The chemical structure of a triglyceride [also called triacylglycerol (TAG)], consists of a long chain of one molecule of alcohol glycerol attached to up to three molecules of fatty acids through ester bonds.
Cholesterol contains steroid rings with a hydroxyl group, two methyl groups, and a hydrogen tail.
Relationship and differences between triglycerides and LDL, the bad cholesterol
Triglycerides (TG) and LDL cholesterol (the bad cholesterol), both dangerous and life-threatening when their levels are elevated, can be a double risk for heart disease and stroke. If you have a lipid profile that exhibits both these high values, you are sitting on an edge — more so if you have a family history of such events, eat foods high in saturated fats, lead a sedentary lifestyle with little physical activity, drink alcohol and smoke.
The most prominent danger is of atherosclerosis mainly contributed by high LDL levels with high TG levels playing a secondary role.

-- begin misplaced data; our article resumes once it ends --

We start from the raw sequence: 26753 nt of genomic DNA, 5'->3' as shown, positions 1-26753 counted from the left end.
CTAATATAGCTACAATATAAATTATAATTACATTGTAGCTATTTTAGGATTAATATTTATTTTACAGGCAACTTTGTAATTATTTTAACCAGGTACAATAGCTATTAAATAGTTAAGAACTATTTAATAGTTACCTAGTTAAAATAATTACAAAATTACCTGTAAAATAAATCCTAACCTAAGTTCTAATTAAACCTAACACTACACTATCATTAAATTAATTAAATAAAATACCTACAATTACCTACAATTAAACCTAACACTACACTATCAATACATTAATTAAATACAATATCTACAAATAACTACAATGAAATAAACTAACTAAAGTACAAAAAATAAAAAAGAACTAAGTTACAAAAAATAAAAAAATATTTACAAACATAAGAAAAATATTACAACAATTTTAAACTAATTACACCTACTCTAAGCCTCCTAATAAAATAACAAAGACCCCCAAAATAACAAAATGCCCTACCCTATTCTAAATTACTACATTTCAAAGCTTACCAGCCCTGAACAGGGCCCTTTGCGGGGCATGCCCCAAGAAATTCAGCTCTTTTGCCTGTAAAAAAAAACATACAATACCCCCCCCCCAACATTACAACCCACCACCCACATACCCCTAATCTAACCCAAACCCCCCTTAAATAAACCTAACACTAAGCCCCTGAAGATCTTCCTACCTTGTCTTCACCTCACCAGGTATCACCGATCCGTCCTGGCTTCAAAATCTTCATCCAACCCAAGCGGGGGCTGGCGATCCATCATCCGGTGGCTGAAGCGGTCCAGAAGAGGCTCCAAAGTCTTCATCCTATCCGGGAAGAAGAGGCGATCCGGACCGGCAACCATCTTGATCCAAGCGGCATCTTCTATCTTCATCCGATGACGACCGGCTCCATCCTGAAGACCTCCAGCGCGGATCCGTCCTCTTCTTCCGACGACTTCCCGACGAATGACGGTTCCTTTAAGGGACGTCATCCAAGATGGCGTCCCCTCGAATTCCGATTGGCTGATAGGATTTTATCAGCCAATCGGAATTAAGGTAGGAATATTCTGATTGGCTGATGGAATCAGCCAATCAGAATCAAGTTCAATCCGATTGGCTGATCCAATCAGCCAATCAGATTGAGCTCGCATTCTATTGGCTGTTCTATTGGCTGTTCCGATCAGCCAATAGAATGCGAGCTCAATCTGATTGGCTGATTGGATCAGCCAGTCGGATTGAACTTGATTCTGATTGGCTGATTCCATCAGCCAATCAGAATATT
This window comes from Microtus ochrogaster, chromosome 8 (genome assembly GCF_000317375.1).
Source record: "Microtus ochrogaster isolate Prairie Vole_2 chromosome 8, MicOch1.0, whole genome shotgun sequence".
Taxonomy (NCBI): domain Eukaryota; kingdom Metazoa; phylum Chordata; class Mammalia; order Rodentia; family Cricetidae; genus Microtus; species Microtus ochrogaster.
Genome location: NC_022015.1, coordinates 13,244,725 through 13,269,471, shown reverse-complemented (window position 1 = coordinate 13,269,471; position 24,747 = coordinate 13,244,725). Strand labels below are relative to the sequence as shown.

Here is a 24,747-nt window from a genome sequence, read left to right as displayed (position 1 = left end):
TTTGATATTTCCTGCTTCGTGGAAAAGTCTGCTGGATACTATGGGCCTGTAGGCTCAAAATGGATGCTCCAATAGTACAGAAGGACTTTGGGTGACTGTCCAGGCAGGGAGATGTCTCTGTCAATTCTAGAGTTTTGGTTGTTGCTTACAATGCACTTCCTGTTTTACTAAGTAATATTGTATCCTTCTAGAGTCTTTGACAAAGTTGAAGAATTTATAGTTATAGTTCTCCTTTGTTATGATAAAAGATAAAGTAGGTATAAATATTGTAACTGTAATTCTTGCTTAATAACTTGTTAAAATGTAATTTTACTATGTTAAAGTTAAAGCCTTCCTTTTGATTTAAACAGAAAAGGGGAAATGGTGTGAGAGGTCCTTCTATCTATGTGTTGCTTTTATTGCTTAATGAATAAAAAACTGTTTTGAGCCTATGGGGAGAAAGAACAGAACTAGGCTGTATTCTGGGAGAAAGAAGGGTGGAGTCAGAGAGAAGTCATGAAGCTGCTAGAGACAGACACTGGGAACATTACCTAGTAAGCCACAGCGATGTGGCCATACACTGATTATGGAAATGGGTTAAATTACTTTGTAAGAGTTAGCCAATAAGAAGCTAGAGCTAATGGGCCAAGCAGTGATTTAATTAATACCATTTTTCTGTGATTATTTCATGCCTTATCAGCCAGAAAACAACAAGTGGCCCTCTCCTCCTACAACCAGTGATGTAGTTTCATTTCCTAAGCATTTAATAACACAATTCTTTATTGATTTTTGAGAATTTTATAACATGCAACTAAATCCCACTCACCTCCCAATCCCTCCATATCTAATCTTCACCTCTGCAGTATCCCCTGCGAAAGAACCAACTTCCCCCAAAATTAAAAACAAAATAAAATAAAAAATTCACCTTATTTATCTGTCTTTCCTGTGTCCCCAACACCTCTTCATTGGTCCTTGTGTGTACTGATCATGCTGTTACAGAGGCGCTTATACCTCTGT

High triglyceride levels make the blood thick and sludgy. This increases the risk of clot formation, which when lodged in the heart or the brain can give you a heart attack or a stroke, each of which can cripple or kill you. Very high triglyceride levels of 500 mg/dl or more can potentially cause pancreatitis.
To worsen matters, high triglyceride levels are usually accompanied by high LDL levels, both labeled as bad fats.
According to the Centers for Disease Control and Prevention,
- 71 million American adults, roughly 33.5% have high low-density lipoprotein (LDL) levels and of these less than half of them take treatment.
- Again, according to the CDC, one- third of American adults have elevated levels of triglycerides.
Below is a chart depicting their normal and high levels in the blood detected through the lipid profile test.